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Reggie Fils-Aime

Nintendo has many franchises that it supports, but F-Zero is one IP that’s been neglected for many years. F-Zero Climax on the Game Boy Advance – which only released in Japan – was the last entry in the series, and it came out way back in 2004. You have to go back to the GameCube in 2003 as the last home console title with F-Zero GX.

Reggie Fils-Aime retired as the president of Nintendo of America back in 2019, but he was around for all of those years that F-Zero went on hiatus. In an interview with GamesBeat, he shared his own thoughts as to why the franchise has been “abandoned”.

To say the least, Metroid: Other M was a different take on the classic franchise. Nintendo handed primary development off to Team Ninja, the team behind Ninja Gaiden. The title also took on a greater story emphasis compared to past entries. Ultimately it earned a mixed reception.

As it turns out, former Nintendo of America president Reggie Fils-Aime initially had very high hopes for the title. On the latest episode of Kinda Funny Gamescast, he singled out Metroid: Other M as the game that didn’t hit the mass market the way he originally expected.

What’s the “best worst game” former Nintendo of America president Reggie Fils-Aime has played? That honor goes to the rhythm title Donkey Konga.

Reggie spoke about his disdain for Donkey Konga during an interview with G4TV this week. As it turns out, he had the belief that this particular game “was going to hurt the Donkey Kong brand.”

Former Nintendo of America president Reggie Fils-Aime has once again chimed in on Mother 3, including how the game has never been localized.

Reggie already said this week that there were “many conversations” about the title and a possible western launch. However, nothing ever materialized. Reggie suggested that an overseas release simply never made sense from a business perspective, but now we have further clarification.

The 3DS ended up being a fairly successful Nintendo system, but the system’s launch price almost put it on a different path. Sales ended up slowing down significantly after just a couple of months. Aside from a lack of games, the $250 launch price was a big reason why.

In his newly-released book, Former Nintendo of America Reggie Fils-Aime president reflected on discussions he had with late global CEO Satoru Iwata about price discussions for 3DS. Although Reggie pushed to have it cost $199, Iwata was resistant. Iwata did suggest going with something like $219 or $229, but these options weren’t realistic for the western market.

Last month, we heard about a complaint filed with National Labor Relations Board regarding a Nintendo staffer claims their right to unionize was violated. Since then, various articles have been published by outlets such as IGN and Kotaku with contractors speaking out.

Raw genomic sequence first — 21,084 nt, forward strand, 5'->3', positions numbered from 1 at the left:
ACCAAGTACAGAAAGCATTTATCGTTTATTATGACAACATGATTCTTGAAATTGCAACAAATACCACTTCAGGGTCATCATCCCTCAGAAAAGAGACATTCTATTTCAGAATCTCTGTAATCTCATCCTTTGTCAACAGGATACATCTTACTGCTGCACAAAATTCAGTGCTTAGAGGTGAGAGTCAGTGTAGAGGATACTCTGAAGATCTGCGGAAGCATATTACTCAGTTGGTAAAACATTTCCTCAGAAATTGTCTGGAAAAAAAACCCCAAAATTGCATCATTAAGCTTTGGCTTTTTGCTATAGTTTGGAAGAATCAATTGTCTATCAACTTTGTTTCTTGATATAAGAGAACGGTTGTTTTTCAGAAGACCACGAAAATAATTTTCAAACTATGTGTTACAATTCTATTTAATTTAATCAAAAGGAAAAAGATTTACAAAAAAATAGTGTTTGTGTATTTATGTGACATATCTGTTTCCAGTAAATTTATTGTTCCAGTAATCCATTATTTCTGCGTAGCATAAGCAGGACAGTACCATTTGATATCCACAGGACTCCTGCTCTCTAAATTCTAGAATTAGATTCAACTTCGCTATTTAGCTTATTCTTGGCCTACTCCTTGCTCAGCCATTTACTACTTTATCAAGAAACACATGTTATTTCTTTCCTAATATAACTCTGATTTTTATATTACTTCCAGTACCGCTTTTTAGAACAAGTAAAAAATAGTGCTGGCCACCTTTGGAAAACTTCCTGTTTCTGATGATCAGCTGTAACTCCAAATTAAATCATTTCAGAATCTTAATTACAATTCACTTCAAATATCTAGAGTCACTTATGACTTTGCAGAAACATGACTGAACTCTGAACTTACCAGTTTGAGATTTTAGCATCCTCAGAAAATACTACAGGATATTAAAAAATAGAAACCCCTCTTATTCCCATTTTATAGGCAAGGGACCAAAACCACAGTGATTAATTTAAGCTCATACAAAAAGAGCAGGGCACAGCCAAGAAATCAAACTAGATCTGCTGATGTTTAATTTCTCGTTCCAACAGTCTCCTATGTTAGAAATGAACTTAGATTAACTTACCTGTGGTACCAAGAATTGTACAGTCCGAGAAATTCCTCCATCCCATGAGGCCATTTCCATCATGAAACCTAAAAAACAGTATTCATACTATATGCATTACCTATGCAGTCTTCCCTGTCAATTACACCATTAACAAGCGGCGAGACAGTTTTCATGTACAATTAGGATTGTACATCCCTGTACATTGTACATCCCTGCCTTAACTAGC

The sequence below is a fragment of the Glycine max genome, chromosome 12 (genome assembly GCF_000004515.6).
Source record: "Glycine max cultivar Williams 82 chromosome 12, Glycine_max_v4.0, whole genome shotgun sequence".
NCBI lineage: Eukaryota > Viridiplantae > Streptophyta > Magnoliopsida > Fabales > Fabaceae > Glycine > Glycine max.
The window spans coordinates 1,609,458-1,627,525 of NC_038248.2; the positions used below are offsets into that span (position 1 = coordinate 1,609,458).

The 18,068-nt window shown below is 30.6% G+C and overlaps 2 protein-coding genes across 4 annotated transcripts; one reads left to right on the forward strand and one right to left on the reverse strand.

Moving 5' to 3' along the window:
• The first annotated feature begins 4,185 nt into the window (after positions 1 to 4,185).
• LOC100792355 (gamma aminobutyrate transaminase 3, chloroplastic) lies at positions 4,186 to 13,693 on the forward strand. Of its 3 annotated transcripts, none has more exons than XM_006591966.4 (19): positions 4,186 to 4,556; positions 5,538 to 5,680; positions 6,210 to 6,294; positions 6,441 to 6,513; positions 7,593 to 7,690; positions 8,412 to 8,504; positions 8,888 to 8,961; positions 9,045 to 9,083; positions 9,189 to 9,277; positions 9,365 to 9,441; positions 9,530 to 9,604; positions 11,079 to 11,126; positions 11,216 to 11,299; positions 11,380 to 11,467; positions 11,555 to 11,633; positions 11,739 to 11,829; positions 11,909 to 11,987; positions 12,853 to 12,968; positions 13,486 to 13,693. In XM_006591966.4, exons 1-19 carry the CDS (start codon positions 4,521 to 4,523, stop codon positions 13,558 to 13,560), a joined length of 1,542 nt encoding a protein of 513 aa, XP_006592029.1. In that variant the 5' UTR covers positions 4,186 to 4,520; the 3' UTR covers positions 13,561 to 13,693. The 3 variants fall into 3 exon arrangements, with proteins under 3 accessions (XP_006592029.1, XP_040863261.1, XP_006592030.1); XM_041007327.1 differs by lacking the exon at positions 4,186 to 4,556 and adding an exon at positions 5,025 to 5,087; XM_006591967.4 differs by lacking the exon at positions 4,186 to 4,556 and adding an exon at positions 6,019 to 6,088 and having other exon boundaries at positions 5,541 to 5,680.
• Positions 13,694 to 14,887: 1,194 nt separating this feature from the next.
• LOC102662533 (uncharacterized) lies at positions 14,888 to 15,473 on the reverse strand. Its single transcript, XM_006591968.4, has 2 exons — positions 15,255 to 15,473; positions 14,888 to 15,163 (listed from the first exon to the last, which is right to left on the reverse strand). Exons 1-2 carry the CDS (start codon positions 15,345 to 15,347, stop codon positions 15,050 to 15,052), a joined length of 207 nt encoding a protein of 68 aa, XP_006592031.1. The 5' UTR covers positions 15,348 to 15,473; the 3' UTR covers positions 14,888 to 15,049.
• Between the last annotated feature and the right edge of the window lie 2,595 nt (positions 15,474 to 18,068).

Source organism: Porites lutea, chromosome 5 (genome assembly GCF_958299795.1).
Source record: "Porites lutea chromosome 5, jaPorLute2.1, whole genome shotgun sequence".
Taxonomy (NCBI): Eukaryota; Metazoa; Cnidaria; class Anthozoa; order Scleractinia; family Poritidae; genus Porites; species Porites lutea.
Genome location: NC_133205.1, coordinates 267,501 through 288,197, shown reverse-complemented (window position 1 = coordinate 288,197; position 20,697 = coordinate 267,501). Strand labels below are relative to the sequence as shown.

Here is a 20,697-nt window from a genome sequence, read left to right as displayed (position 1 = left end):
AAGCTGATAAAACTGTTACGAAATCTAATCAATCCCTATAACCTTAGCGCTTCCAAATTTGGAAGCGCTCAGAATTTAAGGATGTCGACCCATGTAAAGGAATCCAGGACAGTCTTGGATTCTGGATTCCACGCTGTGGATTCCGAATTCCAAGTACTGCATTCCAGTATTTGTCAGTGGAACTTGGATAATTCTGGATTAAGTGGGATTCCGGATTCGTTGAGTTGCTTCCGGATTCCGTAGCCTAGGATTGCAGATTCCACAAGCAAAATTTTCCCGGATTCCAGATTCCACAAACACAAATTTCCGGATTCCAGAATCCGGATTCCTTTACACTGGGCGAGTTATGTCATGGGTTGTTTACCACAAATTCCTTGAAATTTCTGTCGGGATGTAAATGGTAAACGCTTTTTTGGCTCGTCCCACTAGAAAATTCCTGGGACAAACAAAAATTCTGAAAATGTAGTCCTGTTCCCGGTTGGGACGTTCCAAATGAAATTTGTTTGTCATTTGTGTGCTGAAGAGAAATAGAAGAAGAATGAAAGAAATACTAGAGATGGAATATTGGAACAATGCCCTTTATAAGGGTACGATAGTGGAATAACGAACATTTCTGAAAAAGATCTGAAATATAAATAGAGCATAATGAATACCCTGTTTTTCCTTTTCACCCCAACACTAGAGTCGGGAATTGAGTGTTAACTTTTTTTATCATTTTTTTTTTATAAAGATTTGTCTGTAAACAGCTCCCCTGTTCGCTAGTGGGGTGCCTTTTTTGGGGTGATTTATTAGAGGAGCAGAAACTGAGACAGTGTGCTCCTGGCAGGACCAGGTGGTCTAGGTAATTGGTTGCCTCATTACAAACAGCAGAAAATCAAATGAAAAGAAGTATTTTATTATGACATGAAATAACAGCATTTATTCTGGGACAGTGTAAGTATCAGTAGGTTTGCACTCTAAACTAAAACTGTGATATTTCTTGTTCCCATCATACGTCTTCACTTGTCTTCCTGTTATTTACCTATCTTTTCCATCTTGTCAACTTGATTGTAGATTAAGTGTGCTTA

Reggie Fils-Aime used to run things at Nintendo of America as the company’s president, but he retired a few years ago. Still, Washington Post recently asked him for his thoughts about the recent reports in an interview. Reggie mentioned that “this isn’t the Nintendo that I left” since while he was there, contractors were given opportunities like attending meetings and events plus bimonthly and quarterly lunches.

Despite releasing the DS in 2004, Nintendo wasn’t entirely done with the Game Boy Advance line. The GBA saw another redesign in the form of the Game Boy Micro. As the name implies, it was one of Nintendo’s smallest handhelds ever.

Former Nintendo of America president Reggie Fils-Aime, who was executive VP of sales and marketing at the time, felt that the Game Boy Micro was a mistake. In his new book, he called the device a “nonstarter”, mentioning how GBA inventory was being cleared out in the US, the buttons were difficult to use, and the screen was too small. Ultimately though, Nintendo of America was “forced to launch the system.”

Former Nintendo of America president Reggie Fils-Aime has opened up about Mother 3, and specifically how the title has never been made available in the west.

Reggie released his new book today, and the audio version contains a bonus interview with Geoff Keighley. At one point, Keighley asked if Nintendo felt it just wasn’t worth bringing over.

Reggie said in response:

Sudoku wasn’t included in the original Japanese release of Brain Age, but it did find its way into the western edition. Former Nintendo of America president Reggie Fils-Aime is a big reason why.

Reggie knew that Nintendo would have to think about Brain Age differently in the west. Japan had an older population, and Dr. Kawashima was largely unknown in the west. Reggie would later have a conversation with the late Nintendo global CEO Satoru Iwata about including sudoku for Brain Age in overseas regions.

Those that picked up an early DS unit may recall the pack-in experience Metroid Prime Hunters: First Hunt. Instead of going with a complete game, this was more of a demo that offered a look into what the final product would become.

Even though it wasn’t a full title, it turns out there was some controversy when it came to offering it to consumers. Former Nintendo of America president Reggie Fils-Aime mentioned in his newly-released book that “our developers hated to give away content for free”. Thankfully, the late Satoru Iwata and Shigeru Miyamoto both signed off on the idea.

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